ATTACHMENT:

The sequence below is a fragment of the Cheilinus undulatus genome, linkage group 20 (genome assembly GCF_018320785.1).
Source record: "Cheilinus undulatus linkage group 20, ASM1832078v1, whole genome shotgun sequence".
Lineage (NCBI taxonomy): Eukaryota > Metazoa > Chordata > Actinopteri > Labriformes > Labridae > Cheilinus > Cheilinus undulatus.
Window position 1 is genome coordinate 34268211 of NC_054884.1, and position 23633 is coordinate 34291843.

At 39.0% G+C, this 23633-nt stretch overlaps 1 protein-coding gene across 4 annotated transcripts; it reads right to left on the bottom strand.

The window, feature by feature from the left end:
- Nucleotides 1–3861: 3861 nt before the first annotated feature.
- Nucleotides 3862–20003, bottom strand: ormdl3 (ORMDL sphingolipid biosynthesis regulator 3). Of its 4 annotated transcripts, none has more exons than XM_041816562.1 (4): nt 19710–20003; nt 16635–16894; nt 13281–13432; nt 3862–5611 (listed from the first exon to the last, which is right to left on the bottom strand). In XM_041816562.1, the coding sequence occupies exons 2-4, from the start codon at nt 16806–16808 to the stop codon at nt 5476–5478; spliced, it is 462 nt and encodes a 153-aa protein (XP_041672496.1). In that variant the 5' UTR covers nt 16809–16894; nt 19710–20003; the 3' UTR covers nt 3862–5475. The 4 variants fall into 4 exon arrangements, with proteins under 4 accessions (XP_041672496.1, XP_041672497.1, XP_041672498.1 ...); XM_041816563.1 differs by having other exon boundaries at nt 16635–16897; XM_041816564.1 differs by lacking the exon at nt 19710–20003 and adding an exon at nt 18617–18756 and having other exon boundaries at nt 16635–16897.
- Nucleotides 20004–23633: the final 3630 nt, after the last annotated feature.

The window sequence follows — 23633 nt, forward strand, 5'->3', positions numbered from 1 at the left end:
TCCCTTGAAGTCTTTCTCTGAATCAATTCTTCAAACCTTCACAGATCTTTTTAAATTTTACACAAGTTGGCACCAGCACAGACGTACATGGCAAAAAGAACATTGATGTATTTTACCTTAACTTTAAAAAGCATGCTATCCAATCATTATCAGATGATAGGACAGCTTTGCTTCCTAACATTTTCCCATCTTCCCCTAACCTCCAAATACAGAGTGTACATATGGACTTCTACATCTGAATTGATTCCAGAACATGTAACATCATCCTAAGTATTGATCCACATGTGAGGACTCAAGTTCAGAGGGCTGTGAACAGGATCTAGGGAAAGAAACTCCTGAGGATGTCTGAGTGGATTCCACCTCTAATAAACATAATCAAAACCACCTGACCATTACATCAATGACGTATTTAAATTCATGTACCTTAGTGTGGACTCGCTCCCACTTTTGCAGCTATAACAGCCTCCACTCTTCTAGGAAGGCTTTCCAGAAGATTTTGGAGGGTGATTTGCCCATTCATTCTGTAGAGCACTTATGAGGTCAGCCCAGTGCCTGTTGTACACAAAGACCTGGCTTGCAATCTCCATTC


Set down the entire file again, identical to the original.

The sequence below is a fragment of the Cheilinus undulatus genome, linkage group 20 (genome assembly GCF_018320785.1).
Source record: "Cheilinus undulatus linkage group 20, ASM1832078v1, whole genome shotgun sequence".
Lineage (NCBI taxonomy): Eukaryota > Metazoa > Chordata > Actinopteri > Labriformes > Labridae > Cheilinus > Cheilinus undulatus.
Window position 1 is genome coordinate 34268211 of NC_054884.1, and position 23633 is coordinate 34291843.

At 39.0% G+C, this 23633-nt stretch overlaps 1 protein-coding gene across 4 annotated transcripts; it reads right to left on the bottom strand.

The window, feature by feature from the left end:
- Nucleotides 1–3861: 3861 nt before the first annotated feature.
- Nucleotides 3862–20003, bottom strand: ormdl3 (ORMDL sphingolipid biosynthesis regulator 3). Of its 4 annotated transcripts, none has more exons than XM_041816562.1 (4): nt 19710–20003; nt 16635–16894; nt 13281–13432; nt 3862–5611 (listed from the first exon to the last, which is right to left on the bottom strand). In XM_041816562.1, the coding sequence occupies exons 2-4, from the start codon at nt 16806–16808 to the stop codon at nt 5476–5478; spliced, it is 462 nt and encodes a 153-aa protein (XP_041672496.1). In that variant the 5' UTR covers nt 16809–16894; nt 19710–20003; the 3' UTR covers nt 3862–5475. The 4 variants fall into 4 exon arrangements, with proteins under 4 accessions (XP_041672496.1, XP_041672497.1, XP_041672498.1 ...); XM_041816563.1 differs by having other exon boundaries at nt 16635–16897; XM_041816564.1 differs by lacking the exon at nt 19710–20003 and adding an exon at nt 18617–18756 and having other exon boundaries at nt 16635–16897.
- Nucleotides 20004–23633: the final 3630 nt, after the last annotated feature.

The window sequence follows — 23633 nt, forward strand, 5'->3', positions numbered from 1 at the left end:
TCCCTTGAAGTCTTTCTCTGAATCAATTCTTCAAACCTTCACAGATCTTTTTAAATTTTACACAAGTTGGCACCAGCACAGACGTACATGGCAAAAAGAACATTGATGTATTTTACCTTAACTTTAAAAAGCATGCTATCCAATCATTATCAGATGATAGGACAGCTTTGCTTCCTAACATTTTCCCATCTTCCCCTAACCTCCAAATACAGAGTGTACATATGGACTTCTACATCTGAATTGATTCCAGAACATGTAACATCATCCTAAGTATTGATCCACATGTGAGGACTCAAGTTCAGAGGGCTGTGAACAGGATCTAGGGAAAGAAACTCCTGAGGATGTCTGAGTGGATTCCACCTCTAATAAACATAATCAAAACCACCTGACCATTACATCAATGACGTATTTAAATTCATGTACCTTAGTGTGGACTCGCTCCCACTTTTGCAGCTATAACAGCCTCCACTCTTCTAGGAAGGCTTTCCAGAAGATTTTGGAGGGTGATTTGCCCATTCATTCTGTAGAGCACTTATGAGGTCAGCCCAGTGCCTGTTGTACACAAAGACCTGGCTTGCAATCTCCATTC